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As I said, Fire Walk With Me is a prequel to the Twin Peaks television program. And, other than the lengthy intro that delves into the investigation of Teresa Banks (the first murder in a string and what drew Dale Cooper to Twin Peaks after Laura’s murder), the film is primarily contained to the final days leading up to Laura Palmer’s (Sherly Lee) murder. And with Laura’s inevitable murder hanging over all of the actions of the film (as well as the true identity of Laura’s murderer), Fire Walk With Me is a study of a woman in the throes of a self-destructive spiral and a close examination of the myriad causes of her downfall.

I don’t want to delve too deeply into the action of the film for those who haven’t seen the film, but in true David Lynch fashion, if Fire Walk With Me accomplishes one thing, it’s that it leaves you with more questions than it provides answers. That’s not necessarily a bad thing. Inland Empire and Eraserhead are both particularly inaccessible but if you ponder them long enough, you’ll realize what they’re about (maybe). And Fire Walk With Me is the same way. And, while it’s packed to the brim with Lynch’s signature surrealistic flourishes, they are almost always in service to the film’s haunting allegory of rape, incest, and drug abuse.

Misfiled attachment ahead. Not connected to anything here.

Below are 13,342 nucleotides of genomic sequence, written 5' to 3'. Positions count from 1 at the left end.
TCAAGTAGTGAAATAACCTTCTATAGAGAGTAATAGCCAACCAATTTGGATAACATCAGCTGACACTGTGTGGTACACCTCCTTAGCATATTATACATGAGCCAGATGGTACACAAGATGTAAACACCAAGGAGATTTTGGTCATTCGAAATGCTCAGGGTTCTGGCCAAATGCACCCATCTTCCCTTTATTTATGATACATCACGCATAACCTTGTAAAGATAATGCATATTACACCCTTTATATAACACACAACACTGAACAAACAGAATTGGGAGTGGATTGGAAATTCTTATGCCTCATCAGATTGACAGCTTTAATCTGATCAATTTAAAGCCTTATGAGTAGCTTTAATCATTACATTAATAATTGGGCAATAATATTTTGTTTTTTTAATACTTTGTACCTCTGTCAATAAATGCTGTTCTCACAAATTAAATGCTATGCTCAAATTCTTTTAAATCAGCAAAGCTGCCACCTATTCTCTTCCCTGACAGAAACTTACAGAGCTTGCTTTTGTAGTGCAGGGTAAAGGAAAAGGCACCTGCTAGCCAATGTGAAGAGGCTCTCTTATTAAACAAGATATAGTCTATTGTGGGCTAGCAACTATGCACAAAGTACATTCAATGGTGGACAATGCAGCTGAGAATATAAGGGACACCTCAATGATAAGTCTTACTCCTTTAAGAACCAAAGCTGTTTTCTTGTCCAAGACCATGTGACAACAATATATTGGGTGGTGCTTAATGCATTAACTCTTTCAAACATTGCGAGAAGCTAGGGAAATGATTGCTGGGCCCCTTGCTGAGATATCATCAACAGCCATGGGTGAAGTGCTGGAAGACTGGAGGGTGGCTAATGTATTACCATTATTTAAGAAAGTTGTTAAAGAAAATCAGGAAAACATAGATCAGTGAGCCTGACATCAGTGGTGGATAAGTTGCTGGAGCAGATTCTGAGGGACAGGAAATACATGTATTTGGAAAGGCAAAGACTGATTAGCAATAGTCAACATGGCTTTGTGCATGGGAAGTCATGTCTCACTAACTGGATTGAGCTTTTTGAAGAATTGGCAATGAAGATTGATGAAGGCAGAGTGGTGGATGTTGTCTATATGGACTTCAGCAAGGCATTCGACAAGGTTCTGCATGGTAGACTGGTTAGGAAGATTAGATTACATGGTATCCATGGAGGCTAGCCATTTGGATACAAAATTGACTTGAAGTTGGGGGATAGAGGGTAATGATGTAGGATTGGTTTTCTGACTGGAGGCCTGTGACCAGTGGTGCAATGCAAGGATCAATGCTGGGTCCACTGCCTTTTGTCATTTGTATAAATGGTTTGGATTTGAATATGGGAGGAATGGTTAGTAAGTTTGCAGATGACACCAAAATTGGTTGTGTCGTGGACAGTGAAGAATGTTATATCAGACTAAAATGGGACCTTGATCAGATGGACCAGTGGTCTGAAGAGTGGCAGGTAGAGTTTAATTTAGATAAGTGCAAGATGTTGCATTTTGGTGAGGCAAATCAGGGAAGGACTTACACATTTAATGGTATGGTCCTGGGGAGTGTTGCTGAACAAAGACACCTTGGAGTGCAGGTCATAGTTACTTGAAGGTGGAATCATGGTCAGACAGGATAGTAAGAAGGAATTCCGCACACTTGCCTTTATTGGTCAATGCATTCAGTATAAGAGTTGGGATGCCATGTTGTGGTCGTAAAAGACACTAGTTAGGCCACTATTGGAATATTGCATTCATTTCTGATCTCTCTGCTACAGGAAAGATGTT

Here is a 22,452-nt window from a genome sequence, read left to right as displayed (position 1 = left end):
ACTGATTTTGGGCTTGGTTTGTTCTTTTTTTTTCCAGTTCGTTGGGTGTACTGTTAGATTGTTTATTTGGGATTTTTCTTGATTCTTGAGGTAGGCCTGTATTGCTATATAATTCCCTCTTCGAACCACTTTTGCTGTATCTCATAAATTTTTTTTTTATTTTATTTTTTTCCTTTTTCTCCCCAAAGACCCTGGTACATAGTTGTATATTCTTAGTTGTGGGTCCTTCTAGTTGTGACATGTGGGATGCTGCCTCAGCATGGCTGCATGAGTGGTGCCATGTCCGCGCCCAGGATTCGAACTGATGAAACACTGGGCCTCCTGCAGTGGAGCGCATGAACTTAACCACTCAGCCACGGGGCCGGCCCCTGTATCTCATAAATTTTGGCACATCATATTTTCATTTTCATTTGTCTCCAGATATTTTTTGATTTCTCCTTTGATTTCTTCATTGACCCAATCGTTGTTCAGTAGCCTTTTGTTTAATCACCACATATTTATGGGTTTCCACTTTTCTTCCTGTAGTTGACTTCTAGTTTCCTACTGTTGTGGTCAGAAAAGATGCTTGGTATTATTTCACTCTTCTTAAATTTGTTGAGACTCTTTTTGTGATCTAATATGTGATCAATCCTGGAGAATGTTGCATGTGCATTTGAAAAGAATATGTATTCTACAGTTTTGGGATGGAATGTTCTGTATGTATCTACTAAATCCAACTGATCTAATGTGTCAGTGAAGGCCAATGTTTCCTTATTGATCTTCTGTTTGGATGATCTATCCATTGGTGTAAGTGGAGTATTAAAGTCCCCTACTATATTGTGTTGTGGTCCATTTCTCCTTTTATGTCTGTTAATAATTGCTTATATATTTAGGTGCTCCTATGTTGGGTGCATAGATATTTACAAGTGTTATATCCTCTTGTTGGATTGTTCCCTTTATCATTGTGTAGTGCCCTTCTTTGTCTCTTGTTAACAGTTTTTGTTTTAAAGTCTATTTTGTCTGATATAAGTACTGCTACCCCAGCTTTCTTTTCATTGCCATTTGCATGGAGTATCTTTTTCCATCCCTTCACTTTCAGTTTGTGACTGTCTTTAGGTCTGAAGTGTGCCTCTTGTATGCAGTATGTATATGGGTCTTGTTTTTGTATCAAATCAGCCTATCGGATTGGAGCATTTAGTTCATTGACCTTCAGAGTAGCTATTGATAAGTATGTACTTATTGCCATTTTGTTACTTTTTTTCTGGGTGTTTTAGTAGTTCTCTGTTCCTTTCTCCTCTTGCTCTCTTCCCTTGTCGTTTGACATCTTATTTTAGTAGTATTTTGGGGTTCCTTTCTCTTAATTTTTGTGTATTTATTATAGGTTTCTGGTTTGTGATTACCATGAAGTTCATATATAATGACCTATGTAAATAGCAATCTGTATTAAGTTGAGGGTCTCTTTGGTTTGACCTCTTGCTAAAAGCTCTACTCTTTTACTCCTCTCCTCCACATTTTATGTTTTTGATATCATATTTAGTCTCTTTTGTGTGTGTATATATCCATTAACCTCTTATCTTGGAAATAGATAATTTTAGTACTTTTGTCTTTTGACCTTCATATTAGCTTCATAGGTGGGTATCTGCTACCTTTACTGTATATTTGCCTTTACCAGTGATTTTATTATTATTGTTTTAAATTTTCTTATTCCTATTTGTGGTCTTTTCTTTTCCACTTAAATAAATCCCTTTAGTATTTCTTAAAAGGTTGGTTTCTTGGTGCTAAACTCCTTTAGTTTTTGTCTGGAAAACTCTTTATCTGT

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Fire Walk With Me is scary. Though it occasionally devolves into what I believe may be blatant Lynchian self-parody, when Lynch sets out to scare you, he does. Disturbing barely scratches the surface of many of the film’s most brutal moments. Fire Walk With Me becomes so intense and painfully raw that it hurts to watch. Ignoring the most obvious choice (Laura’s death), there’s a moment mid-way through the film where Laura and Donna (Lara Flynn Boyle has been replaced by the superior Moira Kelly) go to a strip club. And Laura’s sexual degradation is haunting and heart-breaking.